There is a trend of couples going child-free, as Kirsten Han aptly put it.
Among my married friends, there are those with kids (like it or not), those who can’t even if they tried, and a small but growing group of those who deliberately choose not to have kids.
Singapore isn’t kind to the latter two groups. After listening to friends in the third group on why they chose a child-free life, this is a summary of what they shared:
Why bother having kids when a child-free life is much easier? You can even save hundreds of thousands of dollars per child to put in your travel or retirement fund.
It’s not easy wanting to have kids here when you witness the tough life your friends go through as clueless parents, with Brad Pitt and Angelina Jolie as the gold standard to follow.
All those sleepless nights, dirty mornings, shit and piss everywhere, the horror at seeing your childcare and milk powder costs, and not to mention a harder time focusing on your career.
Then comes the stress of keeping up with the Lees and Tans, to go independent or public, tuition or enrichment class, ‘duhs’ and ‘whatevas’, teenage pregnancies, delinquencies and elopings.
You definitely shouldn’t have kids in Singapore if you hope it’ll save your marriage/relationship (chances are it’ll pull both of you apart), hate slobbery hyperactive monsters, love your monthly holidays and branded stuff, want to rise to the top with minimal distractions, and have the freedom to do whatever you like, whenever.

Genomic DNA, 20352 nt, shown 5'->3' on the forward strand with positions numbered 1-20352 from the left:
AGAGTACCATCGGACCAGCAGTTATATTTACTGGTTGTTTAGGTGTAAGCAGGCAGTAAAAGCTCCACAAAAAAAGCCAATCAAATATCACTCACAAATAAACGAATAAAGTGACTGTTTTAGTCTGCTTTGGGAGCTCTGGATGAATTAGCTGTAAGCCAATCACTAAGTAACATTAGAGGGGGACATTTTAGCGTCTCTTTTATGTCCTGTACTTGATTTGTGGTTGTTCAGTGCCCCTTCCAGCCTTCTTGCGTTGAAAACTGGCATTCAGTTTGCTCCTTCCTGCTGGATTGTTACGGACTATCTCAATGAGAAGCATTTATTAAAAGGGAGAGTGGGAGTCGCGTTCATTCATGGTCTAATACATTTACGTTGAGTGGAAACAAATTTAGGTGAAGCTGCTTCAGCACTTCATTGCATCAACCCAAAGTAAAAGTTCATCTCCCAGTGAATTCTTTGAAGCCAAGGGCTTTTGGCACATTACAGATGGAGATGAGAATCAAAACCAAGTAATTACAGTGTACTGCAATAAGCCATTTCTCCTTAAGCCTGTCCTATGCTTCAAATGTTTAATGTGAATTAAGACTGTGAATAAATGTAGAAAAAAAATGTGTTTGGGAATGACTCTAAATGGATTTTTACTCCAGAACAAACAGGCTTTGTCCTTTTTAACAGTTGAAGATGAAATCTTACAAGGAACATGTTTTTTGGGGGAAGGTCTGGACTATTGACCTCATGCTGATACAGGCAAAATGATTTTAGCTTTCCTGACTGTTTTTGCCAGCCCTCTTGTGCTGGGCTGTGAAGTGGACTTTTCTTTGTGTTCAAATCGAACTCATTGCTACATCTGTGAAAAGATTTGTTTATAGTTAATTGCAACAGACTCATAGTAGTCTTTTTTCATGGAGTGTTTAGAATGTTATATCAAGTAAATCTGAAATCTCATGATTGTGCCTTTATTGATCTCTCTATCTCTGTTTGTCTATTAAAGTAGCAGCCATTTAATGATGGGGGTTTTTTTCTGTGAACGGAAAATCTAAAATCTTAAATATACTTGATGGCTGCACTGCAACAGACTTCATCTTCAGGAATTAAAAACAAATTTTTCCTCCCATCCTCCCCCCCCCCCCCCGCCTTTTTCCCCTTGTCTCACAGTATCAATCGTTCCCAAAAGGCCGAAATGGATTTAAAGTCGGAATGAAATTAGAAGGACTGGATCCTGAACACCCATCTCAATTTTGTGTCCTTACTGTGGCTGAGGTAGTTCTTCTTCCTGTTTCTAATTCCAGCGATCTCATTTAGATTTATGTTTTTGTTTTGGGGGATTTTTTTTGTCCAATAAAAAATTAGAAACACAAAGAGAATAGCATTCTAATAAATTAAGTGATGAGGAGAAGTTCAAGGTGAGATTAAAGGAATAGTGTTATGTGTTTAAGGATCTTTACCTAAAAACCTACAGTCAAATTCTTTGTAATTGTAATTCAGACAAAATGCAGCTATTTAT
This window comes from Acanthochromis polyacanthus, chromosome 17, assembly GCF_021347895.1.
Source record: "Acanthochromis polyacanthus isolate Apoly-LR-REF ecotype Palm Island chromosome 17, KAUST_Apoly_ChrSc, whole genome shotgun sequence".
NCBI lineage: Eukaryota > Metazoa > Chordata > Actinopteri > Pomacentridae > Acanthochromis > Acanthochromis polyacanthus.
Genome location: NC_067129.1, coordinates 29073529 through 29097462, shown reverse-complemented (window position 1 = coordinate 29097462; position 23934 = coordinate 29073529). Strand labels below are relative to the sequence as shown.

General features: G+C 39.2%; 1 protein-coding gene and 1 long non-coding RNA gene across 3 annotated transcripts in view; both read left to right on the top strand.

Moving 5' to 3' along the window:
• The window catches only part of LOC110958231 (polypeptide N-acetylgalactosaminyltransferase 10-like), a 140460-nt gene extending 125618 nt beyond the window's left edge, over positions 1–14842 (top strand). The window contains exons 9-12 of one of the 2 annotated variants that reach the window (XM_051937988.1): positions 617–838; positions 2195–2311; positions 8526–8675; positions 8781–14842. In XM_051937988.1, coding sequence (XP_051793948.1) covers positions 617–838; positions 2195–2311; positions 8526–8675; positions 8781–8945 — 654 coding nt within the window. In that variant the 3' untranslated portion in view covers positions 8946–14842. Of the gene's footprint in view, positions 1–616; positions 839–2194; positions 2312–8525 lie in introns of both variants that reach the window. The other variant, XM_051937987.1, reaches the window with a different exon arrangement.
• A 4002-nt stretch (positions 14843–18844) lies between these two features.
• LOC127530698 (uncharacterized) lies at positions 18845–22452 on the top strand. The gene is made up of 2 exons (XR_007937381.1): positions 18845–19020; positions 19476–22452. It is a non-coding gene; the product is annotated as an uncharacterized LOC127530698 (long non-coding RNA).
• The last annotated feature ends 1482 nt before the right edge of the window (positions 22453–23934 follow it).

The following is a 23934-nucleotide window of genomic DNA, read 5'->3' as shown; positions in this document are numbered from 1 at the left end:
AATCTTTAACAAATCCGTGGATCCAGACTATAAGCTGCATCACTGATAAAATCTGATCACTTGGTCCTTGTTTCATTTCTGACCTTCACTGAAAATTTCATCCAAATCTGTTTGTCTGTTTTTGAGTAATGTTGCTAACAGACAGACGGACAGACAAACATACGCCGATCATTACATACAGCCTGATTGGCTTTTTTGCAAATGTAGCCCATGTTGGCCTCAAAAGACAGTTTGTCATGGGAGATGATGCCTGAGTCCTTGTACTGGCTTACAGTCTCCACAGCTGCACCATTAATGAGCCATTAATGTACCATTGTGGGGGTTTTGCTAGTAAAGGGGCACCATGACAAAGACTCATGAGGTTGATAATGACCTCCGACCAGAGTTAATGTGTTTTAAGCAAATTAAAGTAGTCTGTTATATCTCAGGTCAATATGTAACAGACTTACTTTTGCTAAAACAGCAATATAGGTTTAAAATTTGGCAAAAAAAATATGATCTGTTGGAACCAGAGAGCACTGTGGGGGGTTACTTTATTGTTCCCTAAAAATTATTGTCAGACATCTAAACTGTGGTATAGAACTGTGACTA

Who cares about the money the government throws at you? It can’t even pay beyond the first year of expenses, not to mention if you quit your job and stay at home, you lose your working mum perks.
It’s not financially worth it to have kids, and all that time you could have spent on yourself, goes towards preventing them from dying of malnutrition or teaching them not to be spoilt pampered brats.
There are so many reasons why it’s not worth it to have kids in Singapore, and I feel it really is an individual choice whether to have kids or not.
It can be difficult declaring a child-free life choice especially since having a child is like accomplishing the sixth C in Singapore (for the benefit of foreign readers, the other 5 Cs are car, cash, condominium, country club membership and credit card).
But the child-free movement is growing, to the chagrin of our family elders and government ministers.
Perhaps I’ll close off with a classic Chinese New Year comeback from a childless husband being grilled by kaypoh relatives.
Aunty: Ah Boy ah, you’ve been married so many years, when are you going to invite me to your firstborn’s baby shower?
Ah Boy: Aunty ah, you’ve been around so many years, when are you going to invite me to your funeral?